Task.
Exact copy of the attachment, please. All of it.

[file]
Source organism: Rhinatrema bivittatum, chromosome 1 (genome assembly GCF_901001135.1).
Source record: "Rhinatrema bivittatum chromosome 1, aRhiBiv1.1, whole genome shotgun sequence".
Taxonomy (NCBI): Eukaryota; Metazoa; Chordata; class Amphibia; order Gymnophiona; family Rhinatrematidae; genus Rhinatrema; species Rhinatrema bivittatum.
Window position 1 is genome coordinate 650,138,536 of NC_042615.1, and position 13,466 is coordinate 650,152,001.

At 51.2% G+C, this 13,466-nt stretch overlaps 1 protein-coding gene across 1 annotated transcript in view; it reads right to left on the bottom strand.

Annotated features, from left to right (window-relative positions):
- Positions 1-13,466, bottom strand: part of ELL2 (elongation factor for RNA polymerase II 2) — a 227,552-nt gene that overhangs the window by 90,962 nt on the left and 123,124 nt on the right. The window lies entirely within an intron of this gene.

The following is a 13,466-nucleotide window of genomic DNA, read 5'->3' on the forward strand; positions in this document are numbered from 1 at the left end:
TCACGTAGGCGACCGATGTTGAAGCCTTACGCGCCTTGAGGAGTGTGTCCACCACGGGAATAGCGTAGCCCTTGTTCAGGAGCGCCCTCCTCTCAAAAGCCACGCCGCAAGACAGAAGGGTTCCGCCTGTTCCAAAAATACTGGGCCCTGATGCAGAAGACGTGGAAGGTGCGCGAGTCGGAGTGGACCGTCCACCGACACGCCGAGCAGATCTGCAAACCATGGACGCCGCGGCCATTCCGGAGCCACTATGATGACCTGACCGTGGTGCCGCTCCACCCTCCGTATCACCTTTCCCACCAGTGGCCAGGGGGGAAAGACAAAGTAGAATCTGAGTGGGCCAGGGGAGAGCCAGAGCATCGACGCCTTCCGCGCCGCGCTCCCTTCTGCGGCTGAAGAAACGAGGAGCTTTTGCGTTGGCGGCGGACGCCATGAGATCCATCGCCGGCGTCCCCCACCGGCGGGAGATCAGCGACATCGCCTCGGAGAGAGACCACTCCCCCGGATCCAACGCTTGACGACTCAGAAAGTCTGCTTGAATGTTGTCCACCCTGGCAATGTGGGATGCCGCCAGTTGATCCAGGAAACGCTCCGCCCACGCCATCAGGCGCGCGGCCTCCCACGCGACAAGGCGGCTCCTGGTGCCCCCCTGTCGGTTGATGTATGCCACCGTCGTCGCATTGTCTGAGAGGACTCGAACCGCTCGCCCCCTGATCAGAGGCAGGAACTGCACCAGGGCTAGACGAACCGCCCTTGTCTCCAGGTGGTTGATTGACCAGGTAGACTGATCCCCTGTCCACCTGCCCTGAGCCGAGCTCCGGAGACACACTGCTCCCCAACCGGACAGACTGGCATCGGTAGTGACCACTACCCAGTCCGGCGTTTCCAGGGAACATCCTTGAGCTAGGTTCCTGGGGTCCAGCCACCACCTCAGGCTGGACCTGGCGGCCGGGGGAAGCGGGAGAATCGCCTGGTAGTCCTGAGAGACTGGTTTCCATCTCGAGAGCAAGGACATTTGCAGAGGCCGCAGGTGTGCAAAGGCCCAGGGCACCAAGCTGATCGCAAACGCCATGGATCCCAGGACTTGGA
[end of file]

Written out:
Source organism: Rhinatrema bivittatum, chromosome 1 (genome assembly GCF_901001135.1).
Source record: "Rhinatrema bivittatum chromosome 1, aRhiBiv1.1, whole genome shotgun sequence".
Taxonomy (NCBI): Eukaryota; Metazoa; Chordata; class Amphibia; order Gymnophiona; family Rhinatrematidae; genus Rhinatrema; species Rhinatrema bivittatum.
Window position 1 is genome coordinate 650,138,536 of NC_042615.1, and position 13,466 is coordinate 650,152,001.

At 51.2% G+C, this 13,466-nt stretch overlaps 1 protein-coding gene across 1 annotated transcript in view; it reads right to left on the bottom strand.

Annotated features, from left to right (window-relative positions):
- Positions 1-13,466, bottom strand: part of ELL2 (elongation factor for RNA polymerase II 2) — a 227,552-nt gene that overhangs the window by 90,962 nt on the left and 123,124 nt on the right. The window lies entirely within an intron of this gene.

The following is a 13,466-nucleotide window of genomic DNA, read 5'->3' on the forward strand; positions in this document are numbered from 1 at the left end:
TCACGTAGGCGACCGATGTTGAAGCCTTACGCGCCTTGAGGAGTGTGTCCACCACGGGAATAGCGTAGCCCTTGTTCAGGAGCGCCCTCCTCTCAAAAGCCACGCCGCAAGACAGAAGGGTTCCGCCTGTTCCAAAAATACTGGGCCCTGATGCAGAAGACGTGGAAGGTGCGCGAGTCGGAGTGGACCGTCCACCGACACGCCGAGCAGATCTGCAAACCATGGACGCCGCGGCCATTCCGGAGCCACTATGATGACCTGACCGTGGTGCCGCTCCACCCTCCGTATCACCTTTCCCACCAGTGGCCAGGGGGGAAAGACAAAGTAGAATCTGAGTGGGCCAGGGGAGAGCCAGAGCATCGACGCCTTCCGCGCCGCGCTCCCTTCTGCGGCTGAAGAAACGAGGAGCTTTTGCGTTGGCGGCGGACGCCATGAGATCCATCGCCGGCGTCCCCCACCGGCGGGAGATCAGCGACATCGCCTCGGAGAGAGACCACTCCCCCGGATCCAACGCTTGACGACTCAGAAAGTCTGCTTGAATGTTGTCCACCCTGGCAATGTGGGATGCCGCCAGTTGATCCAGGAAACGCTCCGCCCACGCCATCAGGCGCGCGGCCTCCCACGCGACAAGGCGGCTCCTGGTGCCCCCCTGTCGGTTGATGTATGCCACCGTCGTCGCATTGTCTGAGAGGACTCGAACCGCTCGCCCCCTGATCAGAGGCAGGAACTGCACCAGGGCTAGACGAACCGCCCTTGTCTCCAGGTGGTTGATTGACCAGGTAGACTGATCCCCTGTCCACCTGCCCTGAGCCGAGCTCCGGAGACACACTGCTCCCCAACCGGACAGACTGGCATCGGTAGTGACCACTACCCAGTCCGGCGTTTCCAGGGAACATCCTTGAGCTAGGTTCCTGGGGTCCAGCCACCACCTCAGGCTGGACCTGGCGGCCGGGGGAAGCGGGAGAATCGCCTGGTAGTCCTGAGAGACTGGTTTCCATCTCGAGAGCAAGGACATTTGCAGAGGCCGCAGGTGTGCAAAGGCCCAGGGCACCAAGCTGATCGCAAACGCCATGGATCCCAGGACTTGGA